FOOTBALL: Backup QB emerges as improbable hero
By ANDREW SOUKUP
EAST LANSING, Mich.
The first game Pat Dillingham played as Irish quarterback, the public address announcer at Giants Stadium introduced him as Jason Beckstrom, an injured defensive back who wore the same No. 9 jersey as Notre Dame's backup quarterback. Although he was happy to get on the field, Dillingham handed the ball off 10 consecutive times in garbage time against Maryland and became the butt of teammates' jokes for the P.A. man's gaffe.
The second game Dillingham played as Irish quarterback, he threw a 60-yard game-winning touchdown with 1:15 left in the game. This time, teammates laughed with him instead of at him.
"You have to be surprised by his play," Irish head coach Tyrone Willingham said. "You worry about backups coming into a game like that into a pressurized situation. … I think he was amazingly poised and in control of his game."
When a horde of Spartan players buried Carlyle Holiday on the Michigan State sideline late in the third quarter, knocking him out the game with a shoulder injury, Dillingham pulled on his helmet, grabbed a football and started throwing passes to teammates even as roars reverberated throughout Spartan Stadium.
Holiday's injury gave Dillingham the chance he had been waiting over a year for. He came to Notre Dame only because former offensive coordinator Kevin Rogers invited the California quarterback to take an official visit — the only school to do so. Dillingham figured he was going to stay on the scout team the rest of his college career.
But after Jared Clark switched to tight end and Matt LoVecchio transferred to Indiana, Dillingham became Notre Dame's backup by default and had a scholarship to show for it.
Saturday, the "one hit away" mantra Dillingham kept repeating to himself became reality. As trainers started slapping ice packs on Holiday's shoulder, the former walk-on jogged onto the field and into the spotlight.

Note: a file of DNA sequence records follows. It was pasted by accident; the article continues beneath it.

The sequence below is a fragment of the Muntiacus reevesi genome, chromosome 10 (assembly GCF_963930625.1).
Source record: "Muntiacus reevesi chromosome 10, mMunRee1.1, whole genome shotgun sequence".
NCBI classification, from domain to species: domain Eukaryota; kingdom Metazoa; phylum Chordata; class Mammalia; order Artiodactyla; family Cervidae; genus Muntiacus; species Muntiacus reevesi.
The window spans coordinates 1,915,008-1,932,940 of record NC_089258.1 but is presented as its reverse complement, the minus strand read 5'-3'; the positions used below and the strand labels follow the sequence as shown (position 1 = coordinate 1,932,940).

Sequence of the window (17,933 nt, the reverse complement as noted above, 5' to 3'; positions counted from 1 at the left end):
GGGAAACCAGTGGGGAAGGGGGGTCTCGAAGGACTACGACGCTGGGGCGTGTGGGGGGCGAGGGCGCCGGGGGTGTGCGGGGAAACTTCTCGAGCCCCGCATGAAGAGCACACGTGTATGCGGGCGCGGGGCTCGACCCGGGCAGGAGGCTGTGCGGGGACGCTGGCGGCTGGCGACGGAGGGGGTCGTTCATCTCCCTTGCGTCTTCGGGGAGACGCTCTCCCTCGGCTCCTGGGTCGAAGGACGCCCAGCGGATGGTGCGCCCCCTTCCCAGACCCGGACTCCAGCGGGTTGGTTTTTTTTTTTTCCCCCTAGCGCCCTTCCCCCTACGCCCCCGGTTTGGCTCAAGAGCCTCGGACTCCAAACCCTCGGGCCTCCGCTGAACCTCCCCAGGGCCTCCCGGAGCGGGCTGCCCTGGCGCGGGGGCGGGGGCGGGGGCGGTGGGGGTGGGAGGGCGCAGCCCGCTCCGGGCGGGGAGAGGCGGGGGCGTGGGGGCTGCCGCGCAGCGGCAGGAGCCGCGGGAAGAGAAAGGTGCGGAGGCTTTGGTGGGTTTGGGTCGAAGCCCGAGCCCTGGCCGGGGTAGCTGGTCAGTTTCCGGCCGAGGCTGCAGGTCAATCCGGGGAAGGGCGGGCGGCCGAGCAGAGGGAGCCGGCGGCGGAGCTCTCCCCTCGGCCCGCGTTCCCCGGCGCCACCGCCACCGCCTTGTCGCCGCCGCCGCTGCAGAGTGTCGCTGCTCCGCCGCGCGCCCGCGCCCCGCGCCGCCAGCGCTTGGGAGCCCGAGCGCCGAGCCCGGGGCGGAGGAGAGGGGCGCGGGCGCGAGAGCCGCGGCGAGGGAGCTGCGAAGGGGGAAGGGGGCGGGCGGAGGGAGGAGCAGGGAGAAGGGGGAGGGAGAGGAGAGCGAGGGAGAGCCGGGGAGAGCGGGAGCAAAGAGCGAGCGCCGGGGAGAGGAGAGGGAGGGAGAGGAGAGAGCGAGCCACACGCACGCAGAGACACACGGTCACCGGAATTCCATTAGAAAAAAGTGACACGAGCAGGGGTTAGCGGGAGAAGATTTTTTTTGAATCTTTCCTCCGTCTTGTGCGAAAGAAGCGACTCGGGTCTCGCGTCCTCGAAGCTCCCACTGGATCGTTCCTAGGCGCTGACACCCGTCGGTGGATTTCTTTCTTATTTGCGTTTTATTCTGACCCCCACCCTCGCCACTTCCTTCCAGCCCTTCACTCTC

At first, Dillingham certainly looked like a former walk-on. Shaken by the speed of college pass rushes, his first pass attempt sailed far over 6-foot-5 Maurice Stovall's head. His third pass looked less like a throw and more like a punt as the Spartans intercepted the ball at their own 3-yard line.
"I can't repeat [what I said after that throw]," Willingham said.
Yet his teammates continued to encourage him. Willingham made sure the Irish called plays Dillingham felt comfortable running. Holiday pulled Dillingham aside after each drive and answered questions. Notre Dame's veteran offensive linemen helped keep the sophomore's confidence high.
So when Charles Rogers hauled in a touchdown pass with less than two minutes left to give the Spartans a 17-14 lead, Dillingham remained poised as he stepped under center, 72-yards away from the end zone. If Notre Dame was to beat Michigan State, its hopes lay in the hands of a former walk-on who didn't receive a single Division-I scholarship offer out of high school.
"You try to do some things in practice that put him under pressure situations," offensive coordinator Bill Diedrick said. "But until you get into that situation, and especially the way the emotions and the momentum of the game were going, it was a very difficult situation."
How many times Dillingham ran the two-minute drill in practice is debatable. Willingham said "almost next to nothing". Diedrick said a quarter of the time. Dillingham said he split reps with Holiday evenly.
But what isn't debatable is Dillingham's composure when the Irish needed it most. He calmly started the drive with a pass to Gary Godsey and threw a dart at Stovall that drew a pass interference call. Two plays later, in a manner worthy of Joe Montana and Kris Haines, Dillingham noticed Battle adjust his route across the middle of the field, rifled a 10-yard bullet in his direction and watched Battle race 50 more yards for the score.
Just like that, the unknown backup had become the improbable hero.
"If you asked me last year, if I was going to be standing at this podium, I'd probably have to say no," Dillingham said.
Nor could Dillingham have imagined fans would scream his name as he tried to answer questions after the game or television cameras would surround him as he celebrated. In fact, he didn't even know if people on campus knew his name before he threw the pass that preserved Notre Dame's perfect record.
At least he knows he isn't going to be mistaken for a defensive back anytime soon.
"I know his girlfriend is going to like him a whole lot more right now," Holiday joked after the game, his arm in a sling, his return uncertain. "He's the man right now."
All Sports Stories for Monday, September 23, 2002